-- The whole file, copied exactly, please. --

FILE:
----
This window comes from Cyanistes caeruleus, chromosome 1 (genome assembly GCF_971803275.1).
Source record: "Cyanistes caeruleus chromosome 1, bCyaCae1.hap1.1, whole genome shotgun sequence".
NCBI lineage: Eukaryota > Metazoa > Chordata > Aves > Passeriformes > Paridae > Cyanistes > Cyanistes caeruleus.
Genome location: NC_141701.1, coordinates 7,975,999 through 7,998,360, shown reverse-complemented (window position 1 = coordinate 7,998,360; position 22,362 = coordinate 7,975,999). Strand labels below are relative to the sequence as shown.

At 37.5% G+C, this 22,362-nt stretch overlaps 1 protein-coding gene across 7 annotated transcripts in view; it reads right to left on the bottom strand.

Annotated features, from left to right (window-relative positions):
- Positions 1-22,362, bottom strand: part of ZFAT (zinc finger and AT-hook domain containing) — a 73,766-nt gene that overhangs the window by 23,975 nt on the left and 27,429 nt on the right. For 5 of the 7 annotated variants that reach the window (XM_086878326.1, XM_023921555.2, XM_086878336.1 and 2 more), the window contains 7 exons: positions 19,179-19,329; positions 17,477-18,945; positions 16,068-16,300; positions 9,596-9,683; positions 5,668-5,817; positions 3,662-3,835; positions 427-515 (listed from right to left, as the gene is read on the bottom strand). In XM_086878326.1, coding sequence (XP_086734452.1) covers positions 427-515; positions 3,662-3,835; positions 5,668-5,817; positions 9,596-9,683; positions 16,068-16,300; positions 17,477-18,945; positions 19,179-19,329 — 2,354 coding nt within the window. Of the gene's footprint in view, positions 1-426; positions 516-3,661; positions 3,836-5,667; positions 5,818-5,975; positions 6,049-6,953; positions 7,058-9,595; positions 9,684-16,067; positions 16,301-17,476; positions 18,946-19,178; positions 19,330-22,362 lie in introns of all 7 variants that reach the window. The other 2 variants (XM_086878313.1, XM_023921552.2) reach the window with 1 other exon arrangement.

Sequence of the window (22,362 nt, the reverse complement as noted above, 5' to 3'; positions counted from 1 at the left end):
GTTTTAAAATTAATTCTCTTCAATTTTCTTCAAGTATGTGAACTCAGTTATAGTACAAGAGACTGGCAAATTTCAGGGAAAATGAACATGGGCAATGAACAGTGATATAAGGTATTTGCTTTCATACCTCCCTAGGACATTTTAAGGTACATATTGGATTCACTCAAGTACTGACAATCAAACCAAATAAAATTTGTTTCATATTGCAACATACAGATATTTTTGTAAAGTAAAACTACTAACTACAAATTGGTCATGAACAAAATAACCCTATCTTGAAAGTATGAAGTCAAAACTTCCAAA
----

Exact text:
This window comes from Cyanistes caeruleus, chromosome 1 (genome assembly GCF_971803275.1).
Source record: "Cyanistes caeruleus chromosome 1, bCyaCae1.hap1.1, whole genome shotgun sequence".
NCBI lineage: Eukaryota > Metazoa > Chordata > Aves > Passeriformes > Paridae > Cyanistes > Cyanistes caeruleus.
Genome location: NC_141701.1, coordinates 7,975,999 through 7,998,360, shown reverse-complemented (window position 1 = coordinate 7,998,360; position 22,362 = coordinate 7,975,999). Strand labels below are relative to the sequence as shown.

At 37.5% G+C, this 22,362-nt stretch overlaps 1 protein-coding gene across 7 annotated transcripts in view; it reads right to left on the bottom strand.

Annotated features, from left to right (window-relative positions):
- Positions 1-22,362, bottom strand: part of ZFAT (zinc finger and AT-hook domain containing) — a 73,766-nt gene that overhangs the window by 23,975 nt on the left and 27,429 nt on the right. For 5 of the 7 annotated variants that reach the window (XM_086878326.1, XM_023921555.2, XM_086878336.1 and 2 more), the window contains 7 exons: positions 19,179-19,329; positions 17,477-18,945; positions 16,068-16,300; positions 9,596-9,683; positions 5,668-5,817; positions 3,662-3,835; positions 427-515 (listed from right to left, as the gene is read on the bottom strand). In XM_086878326.1, coding sequence (XP_086734452.1) covers positions 427-515; positions 3,662-3,835; positions 5,668-5,817; positions 9,596-9,683; positions 16,068-16,300; positions 17,477-18,945; positions 19,179-19,329 — 2,354 coding nt within the window. Of the gene's footprint in view, positions 1-426; positions 516-3,661; positions 3,836-5,667; positions 5,818-5,975; positions 6,049-6,953; positions 7,058-9,595; positions 9,684-16,067; positions 16,301-17,476; positions 18,946-19,178; positions 19,330-22,362 lie in introns of all 7 variants that reach the window. The other 2 variants (XM_086878313.1, XM_023921552.2) reach the window with 1 other exon arrangement.

Sequence of the window (22,362 nt, the reverse complement as noted above, 5' to 3'; positions counted from 1 at the left end):
GTTTTAAAATTAATTCTCTTCAATTTTCTTCAAGTATGTGAACTCAGTTATAGTACAAGAGACTGGCAAATTTCAGGGAAAATGAACATGGGCAATGAACAGTGATATAAGGTATTTGCTTTCATACCTCCCTAGGACATTTTAAGGTACATATTGGATTCACTCAAGTACTGACAATCAAACCAAATAAAATTTGTTTCATATTGCAACATACAGATATTTTTGTAAAGTAAAACTACTAACTACAAATTGGTCATGAACAAAATAACCCTATCTTGAAAGTATGAAGTCAAAACTTCCAAA